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1963 Topps #320 Warren Spahn (Braves)
Book = $ *BOOK*
Price = $ 9
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Below are short bits & pieces on sportscard & baseball trading card collecting. |
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Baseball card collecting terms (part C)
Cabinet Card Were oversized trading cards featuring paintings issued mostly 1910-1915.
Card Show is a gathering of dealers & collectors looking to buy/sell/trade sports cards and memorabilia.
Card Stock is the material a card is printed on. Usually paper-based, today companies play with the card stock and sometimes it appears to be wood or leather or see-thru acrylic ...
Cello Pack is a card pack whose wrapper is see-thru plastic. Usually the top & bottom cards are seen. Unopened cello packs showing major stars and rookies sell for heavy premiums.
Centering is the balance of the borders: top/bottom & left/right. On perfectly-centered cards, top/bottom borders match as do the left/right borders. Centering is presented as a set of numbers & directions and often included with the grade. Perfectly-centered is "50/50 t/b" AND "50/50 l/r". As centering gets worse, one number increases and the other decreases. For example: 90/10 t/b is considered extremely off-center top to bottom. The numbers add up to 100 (50/50, 60/40, 90/10 ...).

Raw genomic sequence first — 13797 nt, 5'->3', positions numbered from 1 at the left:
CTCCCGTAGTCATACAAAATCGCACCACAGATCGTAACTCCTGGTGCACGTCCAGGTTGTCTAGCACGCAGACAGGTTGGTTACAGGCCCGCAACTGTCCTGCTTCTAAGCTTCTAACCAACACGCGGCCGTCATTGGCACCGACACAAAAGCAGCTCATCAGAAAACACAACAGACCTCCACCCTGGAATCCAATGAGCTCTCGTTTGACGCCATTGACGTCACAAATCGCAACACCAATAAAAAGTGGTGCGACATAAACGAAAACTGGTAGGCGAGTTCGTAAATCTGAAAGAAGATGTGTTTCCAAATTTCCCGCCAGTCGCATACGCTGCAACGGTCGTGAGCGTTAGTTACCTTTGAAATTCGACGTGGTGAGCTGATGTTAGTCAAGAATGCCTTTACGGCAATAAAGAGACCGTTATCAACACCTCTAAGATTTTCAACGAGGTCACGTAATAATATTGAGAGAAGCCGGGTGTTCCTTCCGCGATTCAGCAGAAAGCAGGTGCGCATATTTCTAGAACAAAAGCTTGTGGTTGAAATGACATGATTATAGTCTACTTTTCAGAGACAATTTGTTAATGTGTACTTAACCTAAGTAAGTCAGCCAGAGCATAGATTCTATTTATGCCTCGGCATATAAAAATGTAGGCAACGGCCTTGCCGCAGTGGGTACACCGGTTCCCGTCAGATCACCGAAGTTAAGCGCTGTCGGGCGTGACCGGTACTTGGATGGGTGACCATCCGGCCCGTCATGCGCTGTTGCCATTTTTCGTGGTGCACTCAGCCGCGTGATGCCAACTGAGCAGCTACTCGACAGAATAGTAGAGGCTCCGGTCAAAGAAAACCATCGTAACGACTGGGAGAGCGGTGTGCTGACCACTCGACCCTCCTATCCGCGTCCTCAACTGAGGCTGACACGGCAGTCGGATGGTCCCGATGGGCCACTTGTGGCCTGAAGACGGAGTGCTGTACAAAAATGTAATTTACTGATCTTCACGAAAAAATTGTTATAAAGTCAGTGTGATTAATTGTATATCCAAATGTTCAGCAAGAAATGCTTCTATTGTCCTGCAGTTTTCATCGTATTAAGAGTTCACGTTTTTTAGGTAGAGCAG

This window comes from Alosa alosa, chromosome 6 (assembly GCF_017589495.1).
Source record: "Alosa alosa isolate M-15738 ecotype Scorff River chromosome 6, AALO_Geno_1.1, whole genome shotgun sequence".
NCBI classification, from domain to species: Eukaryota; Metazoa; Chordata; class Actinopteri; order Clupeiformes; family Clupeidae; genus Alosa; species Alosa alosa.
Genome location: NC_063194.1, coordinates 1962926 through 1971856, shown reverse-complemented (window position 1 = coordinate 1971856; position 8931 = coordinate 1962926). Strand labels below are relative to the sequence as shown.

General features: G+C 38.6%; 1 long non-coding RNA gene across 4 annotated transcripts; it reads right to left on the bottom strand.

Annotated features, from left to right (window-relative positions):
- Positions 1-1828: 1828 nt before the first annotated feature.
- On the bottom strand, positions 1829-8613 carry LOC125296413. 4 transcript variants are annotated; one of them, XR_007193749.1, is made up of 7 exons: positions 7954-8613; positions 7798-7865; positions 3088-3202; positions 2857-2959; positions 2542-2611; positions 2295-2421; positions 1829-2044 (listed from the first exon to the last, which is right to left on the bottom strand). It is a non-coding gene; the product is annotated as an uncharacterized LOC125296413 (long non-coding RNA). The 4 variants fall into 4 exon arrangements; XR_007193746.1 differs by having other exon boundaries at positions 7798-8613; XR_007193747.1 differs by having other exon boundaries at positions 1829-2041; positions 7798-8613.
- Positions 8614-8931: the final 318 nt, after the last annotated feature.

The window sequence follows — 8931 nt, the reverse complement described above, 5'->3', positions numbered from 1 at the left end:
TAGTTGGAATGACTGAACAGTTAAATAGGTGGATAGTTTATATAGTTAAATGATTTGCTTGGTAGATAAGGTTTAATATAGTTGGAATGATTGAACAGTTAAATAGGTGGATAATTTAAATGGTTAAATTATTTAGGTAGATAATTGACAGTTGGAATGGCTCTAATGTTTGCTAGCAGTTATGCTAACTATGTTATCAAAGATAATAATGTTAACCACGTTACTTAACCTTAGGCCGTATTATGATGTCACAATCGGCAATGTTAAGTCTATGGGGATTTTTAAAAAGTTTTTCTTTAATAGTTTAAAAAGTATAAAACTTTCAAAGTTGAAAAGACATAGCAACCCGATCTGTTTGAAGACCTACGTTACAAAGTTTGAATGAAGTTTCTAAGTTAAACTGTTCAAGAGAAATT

Certificate Of Authenticity (COA) A document used to verify legitimacy of a collectible. NOTE: Keep in mind that COA's are easier to fake then autographs.
Common A card of a non-star player is considered a "Common" as opposed to cards of a star players or specialty/subset cards such as league leaders, teams cards, World Series cards...
Condition (Grade) Centering, corner wear, photo clarity, edges, creases, print flaws ... all combine to determine a card's condition or grade. Along with rarity/scarcity it is the major factor in a card's value.
Crease Defect usually caused by bending the card. Hard to see, or not, a crease lowers the card's grade (VG or lower) and greatly diminishes it's value.
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